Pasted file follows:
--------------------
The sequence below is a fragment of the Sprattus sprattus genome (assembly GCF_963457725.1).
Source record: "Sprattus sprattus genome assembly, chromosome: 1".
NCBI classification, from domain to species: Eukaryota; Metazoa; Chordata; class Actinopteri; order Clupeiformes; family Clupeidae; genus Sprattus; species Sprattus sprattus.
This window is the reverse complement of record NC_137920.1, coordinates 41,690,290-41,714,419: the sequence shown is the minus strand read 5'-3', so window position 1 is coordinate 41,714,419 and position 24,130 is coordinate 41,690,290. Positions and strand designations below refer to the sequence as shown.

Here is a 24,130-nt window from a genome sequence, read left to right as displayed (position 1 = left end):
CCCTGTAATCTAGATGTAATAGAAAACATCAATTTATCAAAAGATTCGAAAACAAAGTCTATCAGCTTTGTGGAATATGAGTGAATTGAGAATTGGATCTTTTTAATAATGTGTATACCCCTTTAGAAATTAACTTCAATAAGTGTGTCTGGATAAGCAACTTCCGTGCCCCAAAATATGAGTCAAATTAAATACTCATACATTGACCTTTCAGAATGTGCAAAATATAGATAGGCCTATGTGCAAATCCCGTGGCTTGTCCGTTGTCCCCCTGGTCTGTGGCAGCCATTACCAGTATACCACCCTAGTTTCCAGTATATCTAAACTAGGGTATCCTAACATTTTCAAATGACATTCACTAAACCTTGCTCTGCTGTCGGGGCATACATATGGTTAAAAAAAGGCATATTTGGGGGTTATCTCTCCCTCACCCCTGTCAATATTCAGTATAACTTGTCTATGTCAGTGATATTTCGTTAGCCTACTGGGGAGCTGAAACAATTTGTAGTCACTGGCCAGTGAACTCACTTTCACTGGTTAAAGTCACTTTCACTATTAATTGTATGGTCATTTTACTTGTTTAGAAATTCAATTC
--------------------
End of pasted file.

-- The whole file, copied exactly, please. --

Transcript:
The sequence below is a fragment of the Sprattus sprattus genome (assembly GCF_963457725.1).
Source record: "Sprattus sprattus genome assembly, chromosome: 1".
NCBI classification, from domain to species: Eukaryota; Metazoa; Chordata; class Actinopteri; order Clupeiformes; family Clupeidae; genus Sprattus; species Sprattus sprattus.
This window is the reverse complement of record NC_137920.1, coordinates 41,690,290-41,714,419: the sequence shown is the minus strand read 5'-3', so window position 1 is coordinate 41,714,419 and position 24,130 is coordinate 41,690,290. Positions and strand designations below refer to the sequence as shown.

Here is a 24,130-nt window from a genome sequence, read left to right as displayed (position 1 = left end):
CCCTGTAATCTAGATGTAATAGAAAACATCAATTTATCAAAAGATTCGAAAACAAAGTCTATCAGCTTTGTGGAATATGAGTGAATTGAGAATTGGATCTTTTTAATAATGTGTATACCCCTTTAGAAATTAACTTCAATAAGTGTGTCTGGATAAGCAACTTCCGTGCCCCAAAATATGAGTCAAATTAAATACTCATACATTGACCTTTCAGAATGTGCAAAATATAGATAGGCCTATGTGCAAATCCCGTGGCTTGTCCGTTGTCCCCCTGGTCTGTGGCAGCCATTACCAGTATACCACCCTAGTTTCCAGTATATCTAAACTAGGGTATCCTAACATTTTCAAATGACATTCACTAAACCTTGCTCTGCTGTCGGGGCATACATATGGTTAAAAAAAGGCATATTTGGGGGTTATCTCTCCCTCACCCCTGTCAATATTCAGTATAACTTGTCTATGTCAGTGATATTTCGTTAGCCTACTGGGGAGCTGAAACAATTTGTAGTCACTGGCCAGTGAACTCACTTTCACTGGTTAAAGTCACTTTCACTATTAATTGTATGGTCATTTTACTTGTTTAGAAATTCAATTC